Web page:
What did a scribe do when there was a pre-existing hole, tear or abrasion in their writing material? Did they write around it? Under it? Over it? Patch it up? Write through it?
A few years ago, I realized that not many scholars were drawing attention to this phenomenon. For example, I found many cases where authors made no mention of scribes intentionally avoiding damages in their writing material. But it has become clear to me that scribes were accustomed to negotiating faults and imperfections. In my mind, this raises all sorts of questions about the materiality of written artifacts and even the manufacturing process.
Anyway, I put some of my questions and thoughts down in an article recently published: "Scribes Avoiding Imperfections in Their Writing Matierials," Archiv für Papyrusforschung 61.2 (2015): 371-383.
"This article examines the phenomenon of preexisting imperfections in papyri. Rarely noted by modern commentators, many ancient scribes were forced to deal with different kinds of papyrus damage, such as holes, tears, abrasions, stains, cracks, cuts, etc. This study offers several examples of preexisting damage and demonstrates how some scribes attempted to avoid it. It also raises questions about how modern editors might take scribal avoidances into account in their transcriptions."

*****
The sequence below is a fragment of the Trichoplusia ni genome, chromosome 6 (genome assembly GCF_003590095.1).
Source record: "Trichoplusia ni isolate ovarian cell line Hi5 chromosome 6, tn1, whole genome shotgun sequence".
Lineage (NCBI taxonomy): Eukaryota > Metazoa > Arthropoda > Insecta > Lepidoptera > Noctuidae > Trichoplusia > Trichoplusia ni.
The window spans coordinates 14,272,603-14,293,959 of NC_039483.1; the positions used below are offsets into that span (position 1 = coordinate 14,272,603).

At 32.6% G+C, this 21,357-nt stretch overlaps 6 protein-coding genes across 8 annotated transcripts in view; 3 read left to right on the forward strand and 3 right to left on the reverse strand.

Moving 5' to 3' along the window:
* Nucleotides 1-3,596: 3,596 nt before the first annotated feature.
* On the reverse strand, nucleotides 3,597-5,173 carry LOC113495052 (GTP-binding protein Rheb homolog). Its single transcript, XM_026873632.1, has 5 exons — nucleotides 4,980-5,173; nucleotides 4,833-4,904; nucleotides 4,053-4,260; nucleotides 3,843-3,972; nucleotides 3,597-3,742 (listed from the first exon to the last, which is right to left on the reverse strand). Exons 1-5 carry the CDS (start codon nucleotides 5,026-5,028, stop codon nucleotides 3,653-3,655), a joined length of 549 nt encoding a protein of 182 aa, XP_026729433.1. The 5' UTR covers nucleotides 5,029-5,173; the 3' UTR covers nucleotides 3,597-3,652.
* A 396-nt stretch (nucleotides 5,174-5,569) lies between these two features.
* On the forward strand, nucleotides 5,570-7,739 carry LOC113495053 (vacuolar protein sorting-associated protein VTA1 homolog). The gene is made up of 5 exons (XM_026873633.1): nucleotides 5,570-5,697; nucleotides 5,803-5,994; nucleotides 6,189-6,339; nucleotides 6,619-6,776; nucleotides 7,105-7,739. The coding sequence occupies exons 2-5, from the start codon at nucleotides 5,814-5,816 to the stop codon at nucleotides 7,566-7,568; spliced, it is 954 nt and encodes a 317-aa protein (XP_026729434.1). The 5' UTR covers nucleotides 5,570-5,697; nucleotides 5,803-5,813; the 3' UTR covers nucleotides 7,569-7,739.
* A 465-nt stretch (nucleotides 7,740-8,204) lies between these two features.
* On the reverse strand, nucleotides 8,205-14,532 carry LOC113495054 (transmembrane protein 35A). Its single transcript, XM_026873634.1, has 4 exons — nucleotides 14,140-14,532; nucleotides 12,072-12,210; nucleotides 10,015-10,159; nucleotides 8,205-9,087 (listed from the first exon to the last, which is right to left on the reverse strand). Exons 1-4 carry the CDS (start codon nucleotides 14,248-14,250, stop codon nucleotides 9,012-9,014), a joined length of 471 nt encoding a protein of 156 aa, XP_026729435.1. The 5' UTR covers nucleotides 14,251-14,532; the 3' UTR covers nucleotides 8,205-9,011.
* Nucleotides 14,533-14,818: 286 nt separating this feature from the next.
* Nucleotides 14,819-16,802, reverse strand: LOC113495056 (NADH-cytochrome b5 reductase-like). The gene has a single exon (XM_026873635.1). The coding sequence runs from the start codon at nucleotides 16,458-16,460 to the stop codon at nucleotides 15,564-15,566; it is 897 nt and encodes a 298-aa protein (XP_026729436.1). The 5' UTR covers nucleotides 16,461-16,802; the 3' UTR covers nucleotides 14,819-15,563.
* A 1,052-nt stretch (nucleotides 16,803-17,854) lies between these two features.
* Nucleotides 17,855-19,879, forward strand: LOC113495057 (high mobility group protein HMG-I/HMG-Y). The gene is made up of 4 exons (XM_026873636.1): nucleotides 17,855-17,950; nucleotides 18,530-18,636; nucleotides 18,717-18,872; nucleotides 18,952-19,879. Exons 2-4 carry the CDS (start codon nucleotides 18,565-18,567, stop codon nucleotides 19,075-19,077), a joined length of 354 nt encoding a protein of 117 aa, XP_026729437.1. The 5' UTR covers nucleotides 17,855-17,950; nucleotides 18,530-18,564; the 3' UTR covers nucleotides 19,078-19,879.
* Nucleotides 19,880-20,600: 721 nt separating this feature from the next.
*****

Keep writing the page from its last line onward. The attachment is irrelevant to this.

A downloadable PDF of this article may be found here.
As I admit in the article, these are all very simple questions. But they are questions rarely asked by editors of papyri. A more significant question is how papyrologists should indicate when a scribe "skips" damage in their writing material. In the editor's transcription? In the notes? I cannot answer that question for the field, but I think there is much more to think about in this regard.